Elisabeth Easther talks to the Turnaround Manager of the Interislander Ferry.

As a family of seven, childhood holidays usually involved piling into the six-seater Falcon station wagon — sometimes with a caravan on the back — and driving from Wellington to Urenui in Taranaki.

Squeezed in, no seatbelts, we'd play in the river or the sea. We'd watch fishermen bring in their catch and we'd get sunburnt. In our last year of school, seven of us piled into the back of a mate's Kombi to do a tour of the North Island. We spent New Year in the Taupo motor camp, then it was up to Coromandel and Mt Maunganui with all the bogans and booze, bottles and fights. We sampled the joys of the Whangamata pub, sleeping outside in the carpark, and scooting in and out of holiday parks to use the showers. Every day we'd set off with no idea of what we were doing or where we were going, but we always got somewhere. It was a very slow trip and every now and then the van would break down, and one of us would have to perform open-heart surgery on the Kombi, tools and grease everywhere, the engine exposed. One thing I learnt is Kombi drivers all wave at each other, they share a camaraderie that you don't get with Holden or Morris people.

When my girlfriend (now wife) told me she was going to South America, I said if she made it India, I'd come too. Here's me with just two days' overseas experience under my belt — a weekend in Sydney — and we fly straight into Kathmandu. If Sydney felt foreign, this was another planet. We spent a couple of days getting used to the sights, sounds and smells while doing what Lonely Planet told us to do, because that's what people did back then.


Our first night bus was meant to be a six-hour trip but it actually took 10. The roads were crazy and windy; up and down the Himalayas we went with trucks overtaking buses overtaking other trucks, all coming towards us on blind corners, at speed, with the horn. Yet they all seem to miss, so you think that it's working, till you come round a corner and see a tangle of wrecked vehicles. Two people actually got off the bus, they just freaked out. Anyone who's been to that part of the world knows you either love it or you hate it. It takes some getting used to, the assault on the senses, but I loved it.

Walking along in Kathmandu, we poked our noses over a fence and saw a holy ceremony about to take place in front of the King of Nepal. Someone ushered us in, there was a little stand for foreigners and a goat was brought in front of the king. A guy with a big curved kukri knife lopped the goat's head off — blood gushed everywhere. Then the same thing happened to a water buffalo — this joker decapitates the beast with one fell swoop. It was all very matter of fact, and the people around us were all chatting away.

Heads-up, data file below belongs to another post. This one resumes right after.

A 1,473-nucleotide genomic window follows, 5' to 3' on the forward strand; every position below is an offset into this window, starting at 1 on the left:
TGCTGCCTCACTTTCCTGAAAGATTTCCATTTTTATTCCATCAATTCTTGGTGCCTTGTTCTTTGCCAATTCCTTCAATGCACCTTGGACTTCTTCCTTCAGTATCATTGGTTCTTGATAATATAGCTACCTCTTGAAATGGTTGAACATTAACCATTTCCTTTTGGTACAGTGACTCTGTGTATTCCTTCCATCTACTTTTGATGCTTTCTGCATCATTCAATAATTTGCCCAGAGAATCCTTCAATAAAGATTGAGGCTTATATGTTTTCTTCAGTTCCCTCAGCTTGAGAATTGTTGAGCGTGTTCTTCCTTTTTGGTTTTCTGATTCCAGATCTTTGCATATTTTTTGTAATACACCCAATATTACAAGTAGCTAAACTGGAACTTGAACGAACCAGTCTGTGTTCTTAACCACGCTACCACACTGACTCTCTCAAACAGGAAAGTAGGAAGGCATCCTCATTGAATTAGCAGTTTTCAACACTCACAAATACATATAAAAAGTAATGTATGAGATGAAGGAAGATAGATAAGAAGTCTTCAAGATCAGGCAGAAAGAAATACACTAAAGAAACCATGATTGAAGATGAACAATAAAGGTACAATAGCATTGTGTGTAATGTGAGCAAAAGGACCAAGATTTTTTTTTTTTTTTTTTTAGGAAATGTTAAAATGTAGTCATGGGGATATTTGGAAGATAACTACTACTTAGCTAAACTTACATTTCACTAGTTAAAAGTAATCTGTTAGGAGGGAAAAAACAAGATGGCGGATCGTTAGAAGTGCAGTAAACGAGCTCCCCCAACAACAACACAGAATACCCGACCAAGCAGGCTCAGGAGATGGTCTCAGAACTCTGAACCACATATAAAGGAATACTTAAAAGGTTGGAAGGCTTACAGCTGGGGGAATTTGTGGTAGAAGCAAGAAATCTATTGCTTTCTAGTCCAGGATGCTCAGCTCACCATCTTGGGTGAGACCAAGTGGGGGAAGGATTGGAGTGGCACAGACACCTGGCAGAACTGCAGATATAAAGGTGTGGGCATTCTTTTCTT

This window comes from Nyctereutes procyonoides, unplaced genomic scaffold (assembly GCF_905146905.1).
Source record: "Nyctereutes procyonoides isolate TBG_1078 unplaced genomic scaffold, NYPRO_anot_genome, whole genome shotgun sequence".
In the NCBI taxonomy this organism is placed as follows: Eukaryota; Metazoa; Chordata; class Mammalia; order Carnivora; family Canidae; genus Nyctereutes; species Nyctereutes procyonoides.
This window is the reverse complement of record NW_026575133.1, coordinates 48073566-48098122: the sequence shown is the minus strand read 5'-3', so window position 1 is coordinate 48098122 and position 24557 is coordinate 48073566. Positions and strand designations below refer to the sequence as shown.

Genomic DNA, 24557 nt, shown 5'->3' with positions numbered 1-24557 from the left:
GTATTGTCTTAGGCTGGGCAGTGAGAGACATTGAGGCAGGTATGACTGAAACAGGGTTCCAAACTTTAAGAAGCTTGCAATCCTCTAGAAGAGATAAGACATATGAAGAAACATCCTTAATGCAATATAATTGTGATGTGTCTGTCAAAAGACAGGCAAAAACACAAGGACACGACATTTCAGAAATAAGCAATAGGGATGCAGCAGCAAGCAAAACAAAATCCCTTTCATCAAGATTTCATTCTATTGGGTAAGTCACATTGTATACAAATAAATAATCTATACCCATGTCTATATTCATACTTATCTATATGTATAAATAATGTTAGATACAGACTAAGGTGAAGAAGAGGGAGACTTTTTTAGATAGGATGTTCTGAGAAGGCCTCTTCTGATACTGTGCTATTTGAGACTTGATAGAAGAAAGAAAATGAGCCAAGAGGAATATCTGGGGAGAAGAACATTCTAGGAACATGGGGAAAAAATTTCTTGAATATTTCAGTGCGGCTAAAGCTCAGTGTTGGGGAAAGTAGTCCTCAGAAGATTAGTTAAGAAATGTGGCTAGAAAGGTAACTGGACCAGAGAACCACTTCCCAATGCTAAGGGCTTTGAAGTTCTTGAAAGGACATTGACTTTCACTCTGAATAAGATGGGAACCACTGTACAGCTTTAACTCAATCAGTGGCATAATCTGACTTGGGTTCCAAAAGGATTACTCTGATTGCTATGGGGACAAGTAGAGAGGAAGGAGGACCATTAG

Rob Tulloch on his travels. Photo / Supplied
Rob Tulloch on his travels. Photo / Supplied

My favourite place was Rajasthan. It's hot and dry, the buildings are old and beautiful, the people are friendly and they love their moustaches. The only downside was when I got crook with dengue fever in Pushkar. I thought I was sick for a week, but Nic told me it was actually two and I just slept for 20 hours each day. But our hotel was very nice. It backed on to a little hill and I have memories of lying in bed and looking out the window to see men dropping their pants and women lifting their saris, defecating outside my window, then I'd roll over and go back to sleep. We paid for a doctor to visit and he had a stethoscope but I'm not sure he was a real doctor. He said: "Don't worry, be happy." Then pointed to a bottle of gin in the corner and said, "Drink that." I lost 10kg, but eventually I got better.

For 10 years, I worked for a rental car company and it was amazing what people left in cars. We amassed a lot of fake Ray Bans and umbrellas, also a fake gun someone thought was real. People would leave cameras with massive telephoto lenses just sitting on the dashboard, or passports and plane tickets — but they always came back for those. At our Christchurch branch, the staff came in one morning and found a car with a smashed up windscreen and dented doors. They went through the CCTV footage and saw a group of Americans drop the car in the morning. But after posting the key, one of the guys realised he'd left his passport in the car, so they started throwing rocks at it to get in. They dented everything and eventually got in a side window. That was unusual.

I see a lot of impatient travellers in my line of work and you wonder if they're having fun. I think travel taught me tolerance, it's a cliche but it was on the road I learnt to be patient and tolerant of others.

Further information: see kiwirail.co.nz